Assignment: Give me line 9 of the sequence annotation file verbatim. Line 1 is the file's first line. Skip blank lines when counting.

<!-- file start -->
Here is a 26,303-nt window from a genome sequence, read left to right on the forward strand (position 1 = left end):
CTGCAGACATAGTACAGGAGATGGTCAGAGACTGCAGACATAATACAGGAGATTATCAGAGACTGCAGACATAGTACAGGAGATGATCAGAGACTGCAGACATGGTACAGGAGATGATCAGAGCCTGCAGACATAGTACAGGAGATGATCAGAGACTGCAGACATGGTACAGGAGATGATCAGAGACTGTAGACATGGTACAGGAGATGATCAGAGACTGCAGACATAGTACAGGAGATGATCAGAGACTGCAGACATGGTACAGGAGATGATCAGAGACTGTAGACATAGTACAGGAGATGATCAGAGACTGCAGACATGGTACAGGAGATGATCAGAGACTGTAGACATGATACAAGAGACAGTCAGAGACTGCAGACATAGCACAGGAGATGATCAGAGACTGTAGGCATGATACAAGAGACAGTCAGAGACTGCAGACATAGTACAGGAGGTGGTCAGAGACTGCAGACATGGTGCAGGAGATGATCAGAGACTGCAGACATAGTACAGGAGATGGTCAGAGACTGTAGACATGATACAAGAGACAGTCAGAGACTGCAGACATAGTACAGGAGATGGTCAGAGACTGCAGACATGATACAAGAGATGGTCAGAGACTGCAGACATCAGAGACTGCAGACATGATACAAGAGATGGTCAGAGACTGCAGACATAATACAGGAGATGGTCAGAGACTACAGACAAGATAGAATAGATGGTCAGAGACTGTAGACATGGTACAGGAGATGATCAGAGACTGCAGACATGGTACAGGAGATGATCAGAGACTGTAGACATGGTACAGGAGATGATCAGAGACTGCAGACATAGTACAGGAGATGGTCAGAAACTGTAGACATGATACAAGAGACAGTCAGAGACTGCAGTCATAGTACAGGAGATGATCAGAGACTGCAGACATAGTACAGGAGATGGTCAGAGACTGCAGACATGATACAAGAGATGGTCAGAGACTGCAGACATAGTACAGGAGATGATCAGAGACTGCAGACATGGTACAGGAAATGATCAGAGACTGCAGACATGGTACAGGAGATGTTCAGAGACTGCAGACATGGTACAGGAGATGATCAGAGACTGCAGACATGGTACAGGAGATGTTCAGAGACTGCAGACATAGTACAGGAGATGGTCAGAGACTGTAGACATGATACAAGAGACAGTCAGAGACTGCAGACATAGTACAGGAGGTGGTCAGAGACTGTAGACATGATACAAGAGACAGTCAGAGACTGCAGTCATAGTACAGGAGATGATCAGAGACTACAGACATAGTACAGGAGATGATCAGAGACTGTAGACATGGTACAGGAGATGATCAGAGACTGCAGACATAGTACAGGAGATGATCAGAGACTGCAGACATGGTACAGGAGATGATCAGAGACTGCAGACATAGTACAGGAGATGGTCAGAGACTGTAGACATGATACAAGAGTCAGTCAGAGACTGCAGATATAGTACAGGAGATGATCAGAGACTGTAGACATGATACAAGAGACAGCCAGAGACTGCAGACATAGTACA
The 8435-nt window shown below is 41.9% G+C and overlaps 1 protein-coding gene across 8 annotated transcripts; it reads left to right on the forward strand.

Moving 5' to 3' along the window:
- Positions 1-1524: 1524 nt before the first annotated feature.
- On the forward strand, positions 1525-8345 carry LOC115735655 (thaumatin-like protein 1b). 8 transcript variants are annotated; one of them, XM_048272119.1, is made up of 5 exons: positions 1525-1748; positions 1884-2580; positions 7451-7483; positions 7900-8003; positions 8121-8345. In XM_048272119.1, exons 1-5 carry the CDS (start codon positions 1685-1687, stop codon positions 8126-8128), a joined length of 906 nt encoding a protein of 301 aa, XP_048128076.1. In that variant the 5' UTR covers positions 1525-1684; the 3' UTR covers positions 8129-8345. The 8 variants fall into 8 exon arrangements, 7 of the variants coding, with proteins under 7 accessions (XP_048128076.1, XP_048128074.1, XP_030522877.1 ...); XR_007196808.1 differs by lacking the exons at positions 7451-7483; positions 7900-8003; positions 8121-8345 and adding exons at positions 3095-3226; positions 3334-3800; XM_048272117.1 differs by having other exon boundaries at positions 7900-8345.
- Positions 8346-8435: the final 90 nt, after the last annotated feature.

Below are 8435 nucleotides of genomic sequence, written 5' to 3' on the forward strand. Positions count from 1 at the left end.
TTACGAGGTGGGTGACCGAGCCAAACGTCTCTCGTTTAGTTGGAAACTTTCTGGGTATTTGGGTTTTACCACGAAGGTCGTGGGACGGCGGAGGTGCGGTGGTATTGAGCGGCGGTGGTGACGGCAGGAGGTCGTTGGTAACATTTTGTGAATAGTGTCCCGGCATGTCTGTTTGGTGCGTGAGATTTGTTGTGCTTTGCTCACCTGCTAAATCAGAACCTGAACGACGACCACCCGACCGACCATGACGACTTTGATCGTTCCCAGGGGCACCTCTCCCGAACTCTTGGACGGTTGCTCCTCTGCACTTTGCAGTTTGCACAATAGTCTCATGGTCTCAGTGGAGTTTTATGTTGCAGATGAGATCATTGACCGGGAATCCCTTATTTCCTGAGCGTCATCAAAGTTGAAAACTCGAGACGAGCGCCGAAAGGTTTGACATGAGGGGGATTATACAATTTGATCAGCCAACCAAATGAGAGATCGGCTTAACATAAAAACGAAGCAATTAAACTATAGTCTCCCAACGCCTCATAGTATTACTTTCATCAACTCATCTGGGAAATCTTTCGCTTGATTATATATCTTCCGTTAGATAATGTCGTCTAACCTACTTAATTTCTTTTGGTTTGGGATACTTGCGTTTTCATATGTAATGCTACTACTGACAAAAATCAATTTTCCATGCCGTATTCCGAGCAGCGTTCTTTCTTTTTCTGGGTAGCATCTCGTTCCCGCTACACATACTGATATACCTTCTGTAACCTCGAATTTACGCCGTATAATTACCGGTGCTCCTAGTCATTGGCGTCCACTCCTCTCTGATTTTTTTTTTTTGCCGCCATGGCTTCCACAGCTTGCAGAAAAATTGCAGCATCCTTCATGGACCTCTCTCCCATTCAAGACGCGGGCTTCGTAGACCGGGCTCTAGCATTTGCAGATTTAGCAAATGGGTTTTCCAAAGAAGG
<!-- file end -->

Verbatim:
TTACGAGGTGGGTGACCGAGCCAAACGTCTCTCGTTTAGTTGGAAACTTTCTGGGTATTTGGGTTTTACCACGAAGGTCGTGGGACGGCGGAGGTGCGGTGGTATTGAGCGGCGGTGGTGACGGCAGGAGGTCGTTGGTAACATTTTGTGAATAGTGTCCCGGCATGTCTGTTTGGTGCGTGAGATTTGTTGTGCTTTGCTCACCTGCTAAATCAGAACCTGAACGACGACCACCCGACCGACCATGACGACTTTGATCGTTCCCAGGGGCACCTCTCCCGAACTCTTGGACGGTTGCTCCTCTGCACTTTGCAGTTTGCACAATAGTCTCATGGTCTCAGTGGAGTTTTATGTTGCAGATGAGATCATTGACCGGGAATCCCTTATTTCCTGAGCGTCATCAAAGTTGAAAACTCGAGACGAGCGCCGAAAGGTTTGACATGAGGGGGATTATACAATTTGATCAGCCAACCAAATGAGAGATCGGCTTAACATAAAAACGAAGCAATTAAACTATAGTCTCCCAACGCCTCATAGTATTACTTTCATCAACTCATCTGGGAAATCTTTCGCTTGATTATATATCTTCCGTTAGATAATGTCGTCTAACCTACTTAATTTCTTTTGGTTTGGGATACTTGCGTTTTCATATGTAATGCTACTACTGACAAAAATCAATTTTCCATGCCGTATTCCGAGCAGCGTTCTTTCTTTTTCTGGGTAGCATCTCGTTCCCGCTACACATACTGATATACCTTCTGTAACCTCGAATTTACGCCGTATAATTACCGGTGCTCCTAGTCATTGGCGTCCACTCCTCTCTGATTTTTTTTTTTTGCCGCCATGGCTTCCACAGCTTGCAGAAAAATTGCAGCATCCTTCATGGACCTCTCTCCCATTCAAGACGCGGGCTTCGTAGACCGGGCTCTAGCATTTGCAGATTTAGCAAATGGGTTTTCCAAAGAAGG